So here is what I would consider another ‘modern’ plugin. Although this one has more than ‘one knob’ which I often moan about, its design concept is to hide the processes involved and provide the user some simple controls. The engineer in me initially got concerned that this is another pretty plugin offering false hope to amateurs. However, there’s more going on here and the professional engineers seem to be catered for too. After all, this is by Andrew Scheps and Waves.
Andrew Scheps is one of the biggest names in the business with a credit list greater than many. The Grammy award-winning producer and engineer has worked with the likes of The Red Hot Chili Peppers, Adele, Metallica, Jay Z, Black Sabbath and Lana Del Rey to mention just a few. Reaching this level in your career and being asked by one of the leading plugin manufacturers to put your sound in a plugin has got to be a good feeling.
On Waves’ website, Andrew is reported to say the following about this new plugin: “This plugin is about attitude, energy and emotion. You can find the sound you want, without having to figure out which of the traditional tools will get you there. It is as much an attitude shaper as a tone shaper, so you can focus on how you want your tracks to feel.”
The plugin is divided into four controls: Air, Sub, Thick and Bite. These controls are presented in an unusual but very cool looking user interface which could be described as a particle accelerator, space ship or an industrial chemical plant. I like the concept of visualising the audio flowing like water and the processes are added in varying amounts for the optimum result. There also appears to be good visual feedback considering we don’t really know what the processes exactly are.
Scheps is a big fan of parallel processing such as parallel compression. A big part of his sound is blending the original signal with whatever he has processed to retain some of the natural artefacts of the source signal. This is very much the case with Parallel Particles, as whatever you set the controls too, there is always a blend of the source signal.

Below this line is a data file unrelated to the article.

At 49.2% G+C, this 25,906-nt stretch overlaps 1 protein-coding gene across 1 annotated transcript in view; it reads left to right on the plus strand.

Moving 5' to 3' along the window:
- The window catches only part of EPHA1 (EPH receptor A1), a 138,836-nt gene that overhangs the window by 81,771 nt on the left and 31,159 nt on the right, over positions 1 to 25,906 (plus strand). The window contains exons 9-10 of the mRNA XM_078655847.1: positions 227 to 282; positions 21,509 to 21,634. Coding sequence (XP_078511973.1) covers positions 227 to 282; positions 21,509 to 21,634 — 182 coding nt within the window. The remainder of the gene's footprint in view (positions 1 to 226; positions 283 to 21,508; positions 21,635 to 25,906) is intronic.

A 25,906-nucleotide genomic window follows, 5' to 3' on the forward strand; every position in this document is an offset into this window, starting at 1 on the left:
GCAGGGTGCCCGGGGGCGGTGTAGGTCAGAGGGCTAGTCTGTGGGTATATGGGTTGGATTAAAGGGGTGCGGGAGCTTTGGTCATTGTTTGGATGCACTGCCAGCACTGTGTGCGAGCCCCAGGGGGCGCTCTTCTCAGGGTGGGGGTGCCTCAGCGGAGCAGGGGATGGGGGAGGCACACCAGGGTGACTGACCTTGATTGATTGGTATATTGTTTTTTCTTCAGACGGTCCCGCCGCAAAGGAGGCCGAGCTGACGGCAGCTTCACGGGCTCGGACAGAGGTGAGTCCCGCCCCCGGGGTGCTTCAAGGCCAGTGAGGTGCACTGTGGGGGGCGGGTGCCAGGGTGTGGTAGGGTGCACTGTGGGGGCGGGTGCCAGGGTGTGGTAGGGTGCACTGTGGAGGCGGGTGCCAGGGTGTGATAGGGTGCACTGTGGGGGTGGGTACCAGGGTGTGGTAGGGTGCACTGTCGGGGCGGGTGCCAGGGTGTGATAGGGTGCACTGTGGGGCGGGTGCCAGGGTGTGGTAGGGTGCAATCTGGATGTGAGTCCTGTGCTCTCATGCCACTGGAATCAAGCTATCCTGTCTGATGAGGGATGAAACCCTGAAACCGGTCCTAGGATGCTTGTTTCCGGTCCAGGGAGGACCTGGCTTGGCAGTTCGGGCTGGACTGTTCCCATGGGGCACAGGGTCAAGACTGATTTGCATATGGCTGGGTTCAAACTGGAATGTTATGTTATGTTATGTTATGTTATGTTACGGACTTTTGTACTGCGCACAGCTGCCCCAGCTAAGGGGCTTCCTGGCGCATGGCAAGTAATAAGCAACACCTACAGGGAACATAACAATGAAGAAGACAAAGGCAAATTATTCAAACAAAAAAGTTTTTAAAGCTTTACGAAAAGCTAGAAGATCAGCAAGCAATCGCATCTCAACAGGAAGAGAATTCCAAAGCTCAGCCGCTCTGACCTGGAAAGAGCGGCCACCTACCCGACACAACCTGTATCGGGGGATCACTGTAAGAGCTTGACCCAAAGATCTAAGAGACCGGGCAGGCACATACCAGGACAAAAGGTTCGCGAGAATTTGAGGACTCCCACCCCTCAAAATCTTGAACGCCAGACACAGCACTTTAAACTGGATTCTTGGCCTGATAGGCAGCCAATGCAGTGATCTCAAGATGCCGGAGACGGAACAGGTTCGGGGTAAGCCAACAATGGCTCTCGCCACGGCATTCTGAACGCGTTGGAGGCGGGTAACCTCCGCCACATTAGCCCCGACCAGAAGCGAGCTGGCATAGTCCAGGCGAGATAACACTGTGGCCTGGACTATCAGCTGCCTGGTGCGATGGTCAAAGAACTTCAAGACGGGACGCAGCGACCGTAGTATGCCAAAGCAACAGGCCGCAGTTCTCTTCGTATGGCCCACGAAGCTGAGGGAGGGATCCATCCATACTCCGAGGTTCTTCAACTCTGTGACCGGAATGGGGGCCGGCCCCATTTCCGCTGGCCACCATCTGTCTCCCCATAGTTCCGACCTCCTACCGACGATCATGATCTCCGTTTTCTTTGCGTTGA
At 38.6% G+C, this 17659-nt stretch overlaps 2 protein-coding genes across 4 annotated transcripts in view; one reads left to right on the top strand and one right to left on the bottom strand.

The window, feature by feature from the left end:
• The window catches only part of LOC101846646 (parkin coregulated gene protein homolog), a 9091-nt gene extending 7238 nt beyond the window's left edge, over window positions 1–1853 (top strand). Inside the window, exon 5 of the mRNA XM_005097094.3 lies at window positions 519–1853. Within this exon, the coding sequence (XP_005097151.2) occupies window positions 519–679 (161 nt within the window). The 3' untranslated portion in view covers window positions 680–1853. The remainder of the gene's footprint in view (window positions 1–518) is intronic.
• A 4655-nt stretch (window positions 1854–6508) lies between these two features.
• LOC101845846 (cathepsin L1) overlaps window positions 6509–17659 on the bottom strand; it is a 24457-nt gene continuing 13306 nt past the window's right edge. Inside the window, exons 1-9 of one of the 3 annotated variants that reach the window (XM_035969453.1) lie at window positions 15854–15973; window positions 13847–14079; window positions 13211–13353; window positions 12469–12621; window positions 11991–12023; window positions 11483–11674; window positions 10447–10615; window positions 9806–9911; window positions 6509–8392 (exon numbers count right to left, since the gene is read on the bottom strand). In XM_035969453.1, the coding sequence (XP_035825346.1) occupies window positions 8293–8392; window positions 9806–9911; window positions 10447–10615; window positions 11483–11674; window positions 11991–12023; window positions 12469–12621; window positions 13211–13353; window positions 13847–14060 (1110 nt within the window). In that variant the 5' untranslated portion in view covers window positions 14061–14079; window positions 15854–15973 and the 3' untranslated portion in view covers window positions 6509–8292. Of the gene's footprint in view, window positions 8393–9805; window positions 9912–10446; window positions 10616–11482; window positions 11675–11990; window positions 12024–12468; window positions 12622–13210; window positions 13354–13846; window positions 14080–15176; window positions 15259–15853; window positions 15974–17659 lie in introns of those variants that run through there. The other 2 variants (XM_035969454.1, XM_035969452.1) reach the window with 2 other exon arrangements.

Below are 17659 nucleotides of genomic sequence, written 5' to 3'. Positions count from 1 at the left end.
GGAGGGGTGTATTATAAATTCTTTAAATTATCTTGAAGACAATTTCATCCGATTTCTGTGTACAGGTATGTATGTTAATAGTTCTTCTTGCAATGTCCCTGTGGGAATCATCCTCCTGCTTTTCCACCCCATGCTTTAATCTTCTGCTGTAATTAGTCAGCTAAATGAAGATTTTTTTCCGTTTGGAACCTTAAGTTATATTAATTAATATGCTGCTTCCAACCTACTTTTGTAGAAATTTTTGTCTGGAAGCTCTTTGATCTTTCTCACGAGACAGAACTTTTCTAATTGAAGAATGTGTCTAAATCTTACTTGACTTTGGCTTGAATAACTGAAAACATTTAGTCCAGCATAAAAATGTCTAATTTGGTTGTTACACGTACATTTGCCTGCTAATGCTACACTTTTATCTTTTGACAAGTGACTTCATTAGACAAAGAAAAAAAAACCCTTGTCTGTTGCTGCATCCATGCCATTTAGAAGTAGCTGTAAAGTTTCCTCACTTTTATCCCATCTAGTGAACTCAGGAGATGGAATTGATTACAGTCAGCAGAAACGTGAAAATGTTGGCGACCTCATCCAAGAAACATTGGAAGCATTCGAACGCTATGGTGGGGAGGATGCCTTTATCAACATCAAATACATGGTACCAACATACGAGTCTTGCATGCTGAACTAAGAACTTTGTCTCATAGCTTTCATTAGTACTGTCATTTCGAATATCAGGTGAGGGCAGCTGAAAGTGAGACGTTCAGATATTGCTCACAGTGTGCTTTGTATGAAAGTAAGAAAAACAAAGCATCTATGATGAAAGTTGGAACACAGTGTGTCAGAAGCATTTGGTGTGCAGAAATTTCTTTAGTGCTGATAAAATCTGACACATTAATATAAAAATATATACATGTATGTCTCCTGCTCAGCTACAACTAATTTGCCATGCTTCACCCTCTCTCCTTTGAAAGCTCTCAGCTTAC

Overall, the concept is to apply as much or as little processing as you desire without getting wrapped up in the technicalities of hardware or software. By applying these four processes in varying amounts, Scheps believes even the most experienced engineers will find this a fast and useful tool. It could be used just to realise the potential for an element in a mix when your not sure what to do with it and I can certainly relate to that.
Head over to Waves’ webpage for the Parallel Particles plugin for more information and a free trial. They are offering the plugin for 59 USD as an introductory price, after which it will rise to 129 USD.
Here’s 3 video’s extensively taking a look at the new Parallel Particles Plugin with the man himself, Andrew Scheps. These videos are all from the Waves Audio YouTube channel. The first shows Scheps mixing in detail with his new plugin:
If that didn’t give you enough of an introduction, then check out this video demonstrating the plugin on several sources:
Lastly, this is a ‘behind the scenes’ style video, where Scheps explains the processes involved in Parallel Particles: